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City completes project bringing Richmond Park to a 'greener' state

The city recently completed a four month pilot project that involved the removal of pipes installed in the 1920s.

GRAND RAPIDS, Mich — Replacing pipes with natural channels—that was the goal of a recent project at Richmond Park.

"We made mistakes in the past and we're learning and trying to put them back," said Carrie Rivette, who manages storm water for the city of Grand Rapids.

Pipes and concrete slabs that had been installed back in the 1920s were removed to allow for a more natural flow of water from Indian Mill Creek to the pond at Richmond Park. 

"We're learning that the more you rush the water into the lakes and streams, the more problems you have," Rivette said.

Rivette explains that when water from Indian Mill Creek is able to flow naturally to the lakes and streams it feeds into it's cleaner and the potential for flooding is lessened. 

"Anything we can do to improve water quality in Indian Mill Creek, which goes to the Grand River, which goes to Lake Michigan, which is where we get our drinking water," Rivette said. "It helps the fish, but it's also the water we take in later."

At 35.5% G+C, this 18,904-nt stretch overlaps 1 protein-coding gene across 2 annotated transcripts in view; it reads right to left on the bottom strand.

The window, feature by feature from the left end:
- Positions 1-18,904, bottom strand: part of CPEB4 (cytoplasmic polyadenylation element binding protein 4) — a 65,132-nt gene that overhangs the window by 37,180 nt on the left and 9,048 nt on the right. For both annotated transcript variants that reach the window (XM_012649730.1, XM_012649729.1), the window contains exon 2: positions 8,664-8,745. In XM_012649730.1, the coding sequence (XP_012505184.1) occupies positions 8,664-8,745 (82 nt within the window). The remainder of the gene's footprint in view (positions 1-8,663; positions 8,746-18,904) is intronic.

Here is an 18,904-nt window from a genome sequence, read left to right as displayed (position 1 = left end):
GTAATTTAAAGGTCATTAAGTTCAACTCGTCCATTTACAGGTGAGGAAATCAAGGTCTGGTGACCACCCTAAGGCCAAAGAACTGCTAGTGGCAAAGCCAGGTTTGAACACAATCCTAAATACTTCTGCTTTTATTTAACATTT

The process of removing old pipes and opening them up into a natural above ground channel is called 'daylighting.' 

This was the city of Grand Rapids' first attempt at 'daylighting,' but Rivette says they hope to continue with similar projects around the city. 

"Anything we can do to improve water quality improves our quality of life," she said.

The project cost $350,000 to complete and was part of the Green Grand Rapids master plan

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 Emma Nicolas is a multimedia journalist. Have a news tip or question for Emma? Get in touch by email, Facebook or Twitter.

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